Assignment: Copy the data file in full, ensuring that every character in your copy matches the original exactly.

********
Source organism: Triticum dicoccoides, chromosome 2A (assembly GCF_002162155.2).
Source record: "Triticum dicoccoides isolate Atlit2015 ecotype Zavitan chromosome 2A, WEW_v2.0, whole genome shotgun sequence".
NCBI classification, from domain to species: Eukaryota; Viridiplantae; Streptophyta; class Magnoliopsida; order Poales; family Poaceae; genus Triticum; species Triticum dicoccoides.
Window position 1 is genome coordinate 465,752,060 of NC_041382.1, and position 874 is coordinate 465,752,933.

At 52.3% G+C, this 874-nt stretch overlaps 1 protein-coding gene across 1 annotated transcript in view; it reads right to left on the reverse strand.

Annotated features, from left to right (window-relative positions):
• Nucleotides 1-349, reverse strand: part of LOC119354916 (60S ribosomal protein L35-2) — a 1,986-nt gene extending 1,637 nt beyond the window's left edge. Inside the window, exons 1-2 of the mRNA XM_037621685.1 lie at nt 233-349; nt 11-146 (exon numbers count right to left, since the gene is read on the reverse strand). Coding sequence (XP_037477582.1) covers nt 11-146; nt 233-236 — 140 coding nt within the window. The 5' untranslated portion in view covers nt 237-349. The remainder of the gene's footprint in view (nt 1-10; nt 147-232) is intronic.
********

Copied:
Source organism: Triticum dicoccoides, chromosome 2A (assembly GCF_002162155.2).
Source record: "Triticum dicoccoides isolate Atlit2015 ecotype Zavitan chromosome 2A, WEW_v2.0, whole genome shotgun sequence".
NCBI classification, from domain to species: Eukaryota; Viridiplantae; Streptophyta; class Magnoliopsida; order Poales; family Poaceae; genus Triticum; species Triticum dicoccoides.
Window position 1 is genome coordinate 465,752,060 of NC_041382.1, and position 874 is coordinate 465,752,933.

At 52.3% G+C, this 874-nt stretch overlaps 1 protein-coding gene across 1 annotated transcript in view; it reads right to left on the reverse strand.

Annotated features, from left to right (window-relative positions):
• Nucleotides 1-349, reverse strand: part of LOC119354916 (60S ribosomal protein L35-2) — a 1,986-nt gene extending 1,637 nt beyond the window's left edge. Inside the window, exons 1-2 of the mRNA XM_037621685.1 lie at nt 233-349; nt 11-146 (exon numbers count right to left, since the gene is read on the reverse strand). Coding sequence (XP_037477582.1) covers nt 11-146; nt 233-236 — 140 coding nt within the window. The 5' untranslated portion in view covers nt 237-349. The remainder of the gene's footprint in view (nt 1-10; nt 147-232) is intronic.